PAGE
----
More than a third of the survey respondents said that they would be very likely to choose the seed–blend option (Table 8). More importantly, producers who did not have refuge experience in 2003 were significantly more likely to prefer the seed–blend option over the four EPA–approved refuge configurations, with 39% saying they would be very likely to use the seed blend, compared to only 29% of producers with refuge experience. This finding suggests that the refuge requirement may be a deterrent for some who are not currently planting Bt crops, and that the seed–blend option would eliminate this barrier to adopting Bt crops.

Table 8. Likeliness to choose seed-blend option instead of the four EPA approved refuge configurations.a
Responses Refuge experience
in 2003
No refuge experience
in 2003
Frequency of mail respondents 249 469 718
Not at all likely 22.9% 22.2% 22.4%
Not likely 12.9% 7.7% 9.5%
Slightly likely 16.1% 13.0% 14.1%
Somewhat likely 19.3% 18.1% 18.5%
Very likely 28.9% 39.0% 35.5%
Mean 3.18 3.44 3.04
a Test for independence based on refuge experience: χ2(4)=10.51, p-value=0.0327.

In all of the focus groups, when the producers were asked how they would structure an IRM plan, at least one producer described the seed–blend option before the moderator presented this option to the group, indicating previous awareness of this option. As one producer put it, "Actually, I like Alternative 6 that I was interviewed on a few years ago: 20% of your seed in each bag is non–rootworm corn. That way it’s mixed together, so maybe in every hundred kernels you drop, 20 of them is the non–rootworm and the other 80 is rootworm, and it’s scattered throughout the whole field. That way, when you plant, you dump one bag in." Several of the producers felt that the seed–blend option would work better given that seed delivery is shifting from bags of seed to bulk boxes: "We get seed in big, bulk boxes of corn now. That’s what I thought we should do, just mix it all together in that box."

The primary concern cited by the producers in all of the counties with the seed–blend option was whether it would be effective at managing resistance. As one producer put it, "If you have 20% within the field, how is that 20% bug going to survive in a field where there’s 80%? Eventually, they’re going to get to a plant that’s going to kill them, so you’ve eliminated the refuge."

As with some of the previous refuge configurations, the producers were concerned about their ability to manage the refuge corn and potential harvest problems due to differences between the refuge and non–refuge corn. In particular, the harvest problems could be much more severe with the seed–blend option than even the strip–planter option because the two corn hybrids are mixed together and not segregated. As one producer put it, "I’ve always heard if you have Variety A and Variety A with Bt, that variety seems to be a little wetter, maybe like two days." The producers were also concerned about protecting the refuge corn from rootworm damage, but this concern can be alleviated if the refuge corn is treated with Poncho 1250.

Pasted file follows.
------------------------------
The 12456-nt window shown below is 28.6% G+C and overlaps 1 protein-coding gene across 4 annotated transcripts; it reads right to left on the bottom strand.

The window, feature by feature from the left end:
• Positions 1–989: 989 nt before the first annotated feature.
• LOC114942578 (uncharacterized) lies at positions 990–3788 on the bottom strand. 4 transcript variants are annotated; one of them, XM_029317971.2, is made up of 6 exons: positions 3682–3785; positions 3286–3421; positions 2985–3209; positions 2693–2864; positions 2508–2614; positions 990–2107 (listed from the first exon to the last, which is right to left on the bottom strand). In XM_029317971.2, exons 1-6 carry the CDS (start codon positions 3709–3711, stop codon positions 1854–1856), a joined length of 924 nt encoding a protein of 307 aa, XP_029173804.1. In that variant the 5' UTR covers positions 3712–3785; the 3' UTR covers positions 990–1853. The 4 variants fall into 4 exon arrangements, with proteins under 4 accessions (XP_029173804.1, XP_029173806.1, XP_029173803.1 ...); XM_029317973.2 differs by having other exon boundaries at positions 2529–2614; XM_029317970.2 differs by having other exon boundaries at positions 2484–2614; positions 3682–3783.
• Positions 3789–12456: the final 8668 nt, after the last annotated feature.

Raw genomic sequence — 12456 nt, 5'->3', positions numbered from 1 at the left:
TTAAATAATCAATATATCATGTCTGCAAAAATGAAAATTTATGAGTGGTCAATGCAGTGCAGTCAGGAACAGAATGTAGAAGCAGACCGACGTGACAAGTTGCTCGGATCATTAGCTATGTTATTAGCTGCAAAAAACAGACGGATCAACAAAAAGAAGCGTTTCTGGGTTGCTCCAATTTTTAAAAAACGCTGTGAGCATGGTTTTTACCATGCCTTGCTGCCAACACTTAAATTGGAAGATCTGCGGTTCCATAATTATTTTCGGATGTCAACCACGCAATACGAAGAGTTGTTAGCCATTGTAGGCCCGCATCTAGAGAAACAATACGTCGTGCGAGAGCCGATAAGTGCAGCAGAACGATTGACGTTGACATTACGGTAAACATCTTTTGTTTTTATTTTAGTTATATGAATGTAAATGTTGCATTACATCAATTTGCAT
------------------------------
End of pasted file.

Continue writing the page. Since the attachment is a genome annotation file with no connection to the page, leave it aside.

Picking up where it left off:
Allen County producers said that the seed–blend option would remove any concern about producer compliance with the IRM plan requirement: "From a government standpoint or from the Monsanto standpoint, they know everybody’s planting 20% like they’re requiring." The producers also liked the seed blend because it’s easier than implementing a refuge: "I think, in summary, that the two options that seem to rise to the top for us here should meet the desires of the companies, as well as be simplistic in the farmers’ compliance. Percent of sale or just put it in the bag, then there is no concern about compliance and management is greatly minimized or completely eliminated."

IRM Plan Compliance

Producers in all the focus groups believe that most farmers are complying with the IRM plan requirements to plant refugia. One producer compared IRM plan compliance with pesticide regulation compliance: "I’d say 95% is being applied right, but there’s going to be some that skew that mark. You could say the same thing along the line of spraying fungicide and herbicides and all that." Producers who had planted Bt crops all highlighted their own compliance: "I complied, and I really don’t know the acreages in the fields of friends or neighbors. So I really don’t know the level of noncompliance, but I made an effort, and even in this 34–acre field, I complied."

When asked why a producer would choose not to comply with the refuge requirement, the two top reasons are: a) ease at planting and b) large yield differences in regions where the CRW corn performs markedly better than soil insecticides or seed treatments. As one producer put it: "Where you have a 20-bushel yield difference, they’re going to say I’ve got a thousand acres of corn I’m planting and I don’t want to plant 200 acres of corn that I know I’m going to get 20 bushels less. Now, in our part of the world, we don’t see that difference every year. But if I was seeing 20 bushel yield increases every year using Bt, you’d have a tendency to want to plant 100% and use your neighbor’s crop [as your refuge], but that’s not legal now."